“So, welcome back, welcome back
It’s not the same
The shade is just you blinking”
– Neil Young & Crazy Horse, “Welcome Back”
I’ve never been one who is known for his Christmas spirit. At one point, some might have even called me a “Grinch.” I like to think I’ve gotten better about it since the Rock Chick, er “Mrs. Claus,” came along. I’ll tell you one thing, there’s nothing that makes me feel better and perhaps more festive than a great rock and roll band like Neil Young and Crazy Horse putting out an amazing new album, Barn. It’s all I’ve been listening to this week and let me say, Neil is on a roll.
It’s amazing to think that Neil first recorded an album with Crazy Horse – Danny Whitten, guitar; Ralph Molina, drums; and Billy Talbot, bass – in 1969. Everybody Knows This Is Nowhere was a complete change of direction from Neil Young’s solo debut the Buffalo Springfield-ish Neil Young. It had his first real hit, the great riff-rock tune “Cinnamon Girl.” The album featured a couple of Neil’s most famous, long guitar work outs. “Down By The River” was over 9 minutes long. “Cowgirl In The Sand” was over 10. I think that album was the one that has always made me feel in my gut when I see Crazy Horse, there’s gonna be some loud guitar. When I was exiled to Arkansas after college, I used to play the title track, “Everybody Knows This Is Nowhere” at top volume. Man, I hated it there… met some great people though.
Rather than follow up the successful Everybody Knows This Is Nowhere with another album with Crazy Horse, Neil joined Crosby Stills and Nash (creatively renamed Crosby Stills Nash and Young) for Deja Vu. Neil has followed his muse where ever it has taken him in terms of collaborations. The CSNY thing didn’t last, in terms of recording albums together anyway, and Neil was soon doing solo albums. For his next solo record, After The Gold Rush Neil still used members of Crazy Horse (although it was not a Crazy Horse LP) and he brought in a hot shot young guitarist Nils Lofgren who he promptly had play…piano. Neil would continue on with his solo career without doing anything formal with Crazy Horse for several years. On their own, Crazy Horse did put out a great debut LP, Crazy Horse. I think part of the reason Neil didn’t reunite with Crazy Horse during that period was Danny Whitten’s decline into addiction. In 1972 Whitten became a drug casualty and it fueled some of Neil’s darkest work.
It wasn’t until 1975’s Zuma that we saw an official “Neil Young & Crazy Horse” LP from these guys. By then they’d replaced Whitten with Frank “Poncho” Sampedro on guitar. I don’t think they could have found a more perfect replacement for Whitten, in terms of his chemistry on guitar with Neil. Neil said he hired Poncho because he had really killer weed which seems to be a good reason to hire a guy in a band. They continued that guitar “workout” tradition with songs like “Cortez the Killer.” Young always said he just played better guitar with Crazy Horse. “Like A Hurricane” certainly springs to mind as an example…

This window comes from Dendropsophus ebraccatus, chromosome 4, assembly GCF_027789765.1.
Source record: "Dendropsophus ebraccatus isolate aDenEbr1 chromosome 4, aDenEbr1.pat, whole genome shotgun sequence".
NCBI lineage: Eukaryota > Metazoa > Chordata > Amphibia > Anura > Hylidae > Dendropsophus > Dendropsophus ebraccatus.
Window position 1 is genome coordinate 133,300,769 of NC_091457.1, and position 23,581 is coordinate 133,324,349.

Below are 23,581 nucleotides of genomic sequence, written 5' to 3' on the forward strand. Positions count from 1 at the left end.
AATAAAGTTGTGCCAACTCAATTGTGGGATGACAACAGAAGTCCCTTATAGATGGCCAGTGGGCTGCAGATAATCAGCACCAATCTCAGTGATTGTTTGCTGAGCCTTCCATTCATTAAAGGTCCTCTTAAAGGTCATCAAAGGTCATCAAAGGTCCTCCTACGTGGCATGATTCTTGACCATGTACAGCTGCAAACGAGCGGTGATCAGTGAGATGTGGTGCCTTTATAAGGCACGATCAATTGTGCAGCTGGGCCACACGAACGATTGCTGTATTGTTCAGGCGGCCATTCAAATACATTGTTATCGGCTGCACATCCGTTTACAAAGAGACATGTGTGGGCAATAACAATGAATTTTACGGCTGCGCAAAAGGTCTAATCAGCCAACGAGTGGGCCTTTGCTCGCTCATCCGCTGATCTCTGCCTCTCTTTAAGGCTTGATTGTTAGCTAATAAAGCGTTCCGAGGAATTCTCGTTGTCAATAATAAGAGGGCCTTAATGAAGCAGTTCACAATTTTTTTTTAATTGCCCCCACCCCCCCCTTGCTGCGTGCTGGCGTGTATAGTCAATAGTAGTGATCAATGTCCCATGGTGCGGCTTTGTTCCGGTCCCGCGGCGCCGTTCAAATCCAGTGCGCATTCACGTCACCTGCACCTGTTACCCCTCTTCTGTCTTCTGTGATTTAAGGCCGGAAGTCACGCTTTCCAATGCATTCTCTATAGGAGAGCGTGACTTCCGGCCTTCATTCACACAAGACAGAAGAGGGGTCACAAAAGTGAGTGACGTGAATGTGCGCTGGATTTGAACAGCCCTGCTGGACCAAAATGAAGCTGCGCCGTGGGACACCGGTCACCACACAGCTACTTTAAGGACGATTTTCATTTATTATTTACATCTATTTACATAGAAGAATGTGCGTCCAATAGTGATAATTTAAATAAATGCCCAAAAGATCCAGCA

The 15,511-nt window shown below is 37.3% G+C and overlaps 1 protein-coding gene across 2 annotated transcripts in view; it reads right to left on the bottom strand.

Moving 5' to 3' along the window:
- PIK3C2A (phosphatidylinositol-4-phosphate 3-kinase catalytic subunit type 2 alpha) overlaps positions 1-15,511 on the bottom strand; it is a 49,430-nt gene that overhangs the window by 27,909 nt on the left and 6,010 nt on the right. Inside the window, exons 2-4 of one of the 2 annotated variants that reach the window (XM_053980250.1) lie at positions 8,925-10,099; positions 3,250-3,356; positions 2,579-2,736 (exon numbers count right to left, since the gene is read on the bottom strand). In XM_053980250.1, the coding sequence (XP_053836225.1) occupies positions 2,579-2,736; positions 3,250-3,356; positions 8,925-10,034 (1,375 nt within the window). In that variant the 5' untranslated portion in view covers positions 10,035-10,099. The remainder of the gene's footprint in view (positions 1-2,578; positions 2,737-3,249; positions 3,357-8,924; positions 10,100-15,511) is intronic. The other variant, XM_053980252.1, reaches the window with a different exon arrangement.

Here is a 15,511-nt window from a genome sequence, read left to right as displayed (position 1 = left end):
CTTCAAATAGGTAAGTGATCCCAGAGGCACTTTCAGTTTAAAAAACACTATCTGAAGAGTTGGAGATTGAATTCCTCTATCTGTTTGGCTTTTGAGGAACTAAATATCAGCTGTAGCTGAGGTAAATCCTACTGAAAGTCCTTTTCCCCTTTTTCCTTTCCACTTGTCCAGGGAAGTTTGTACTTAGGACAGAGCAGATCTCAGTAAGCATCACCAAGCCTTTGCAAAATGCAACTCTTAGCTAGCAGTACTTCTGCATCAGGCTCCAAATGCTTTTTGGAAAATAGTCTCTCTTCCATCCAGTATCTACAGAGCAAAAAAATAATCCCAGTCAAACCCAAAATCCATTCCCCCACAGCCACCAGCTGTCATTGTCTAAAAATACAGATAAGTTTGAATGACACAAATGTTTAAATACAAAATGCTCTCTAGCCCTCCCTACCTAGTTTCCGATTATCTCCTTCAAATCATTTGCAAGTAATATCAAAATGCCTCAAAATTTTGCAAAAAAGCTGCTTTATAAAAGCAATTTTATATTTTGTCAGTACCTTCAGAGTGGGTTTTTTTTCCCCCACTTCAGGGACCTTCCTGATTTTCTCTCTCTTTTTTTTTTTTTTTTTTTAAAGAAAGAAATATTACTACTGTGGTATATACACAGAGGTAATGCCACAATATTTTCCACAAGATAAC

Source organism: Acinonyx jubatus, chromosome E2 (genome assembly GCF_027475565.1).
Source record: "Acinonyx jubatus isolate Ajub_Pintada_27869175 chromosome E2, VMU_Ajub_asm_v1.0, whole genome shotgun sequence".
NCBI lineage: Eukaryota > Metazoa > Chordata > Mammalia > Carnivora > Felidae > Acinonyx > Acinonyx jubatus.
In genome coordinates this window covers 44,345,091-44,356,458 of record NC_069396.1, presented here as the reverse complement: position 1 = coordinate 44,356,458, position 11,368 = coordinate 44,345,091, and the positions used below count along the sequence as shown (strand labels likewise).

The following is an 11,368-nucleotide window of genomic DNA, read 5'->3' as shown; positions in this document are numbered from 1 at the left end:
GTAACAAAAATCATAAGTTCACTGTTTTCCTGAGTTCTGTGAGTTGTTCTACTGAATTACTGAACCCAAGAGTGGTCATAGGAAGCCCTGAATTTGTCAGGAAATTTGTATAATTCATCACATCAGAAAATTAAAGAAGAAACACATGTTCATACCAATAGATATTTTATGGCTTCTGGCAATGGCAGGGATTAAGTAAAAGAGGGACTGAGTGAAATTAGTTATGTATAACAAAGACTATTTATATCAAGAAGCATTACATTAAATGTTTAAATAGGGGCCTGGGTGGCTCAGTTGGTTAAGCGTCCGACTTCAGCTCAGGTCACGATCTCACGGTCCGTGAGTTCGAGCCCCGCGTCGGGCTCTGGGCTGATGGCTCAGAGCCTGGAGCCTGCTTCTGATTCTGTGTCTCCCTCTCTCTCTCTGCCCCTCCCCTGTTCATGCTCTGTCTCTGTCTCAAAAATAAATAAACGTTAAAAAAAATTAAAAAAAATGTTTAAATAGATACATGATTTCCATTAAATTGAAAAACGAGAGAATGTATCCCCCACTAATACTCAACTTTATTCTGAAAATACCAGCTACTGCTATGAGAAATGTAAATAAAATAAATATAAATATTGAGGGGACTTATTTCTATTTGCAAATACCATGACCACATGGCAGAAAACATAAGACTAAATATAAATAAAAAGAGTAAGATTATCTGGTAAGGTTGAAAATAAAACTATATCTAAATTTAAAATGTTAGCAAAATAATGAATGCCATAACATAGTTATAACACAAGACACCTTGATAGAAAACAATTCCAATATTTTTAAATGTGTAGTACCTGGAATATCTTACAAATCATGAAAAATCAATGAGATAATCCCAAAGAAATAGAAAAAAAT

Neil would continue to work with Crazy Horse off and on through the early 80s. He’d do an album with them, then off to the Stills-Young Band, then back to Crazy Horse, then a completely solo thing. He stopped working with them for a while in the mid-80s, his creative nadir. It’s perhaps no coincidence that he’d hit his low point because he’d gotten away from that Crazy Horse base. Finally in 1987 he did reunite with Crazy Horse for Life, which should have made my list, B&V’s True Confessions: The Dirty Dozen – 12 Albums That Only I Love… Time to Re-Evaluate?. It wasn’t until 1990’s masterwork Ragged Glory that Neil rediscovered the power and the glory of Crazy Horse. Everyone should own that album. From then on he’d work with Crazy Horse about like he did in the 70s, he’d bring them in every other album.
But then after 2003’s Greendale (a tour I mistakenly took the Rock Chick to) Neil and Crazy Horse drifted apart again. The theatrical nature of that Greendale show was not the concert to try and turn a person on to Neil Young but I digress. It wasn’t until 2012 that we’d see another Young LP featuring Crazy Horse. To make up for lost time they put out two LPs that year, Americana and then Psychedelic Pill. There are many who complain that Psychedelic Pill suffered from Young’s inability to edit and many lament the loss of his long time producer David Briggs who could have curbed Neil’s proclivity for long songs, but I loved it. “Driftin’ Back” was almost a half an hour. The Grateful Dead would envy that guitar jam. “Ramada Inn” and “Walk Like A Giant” were both over 16 minutes long. If you like squalling, loud guitar jams, I’ve got your LP for you.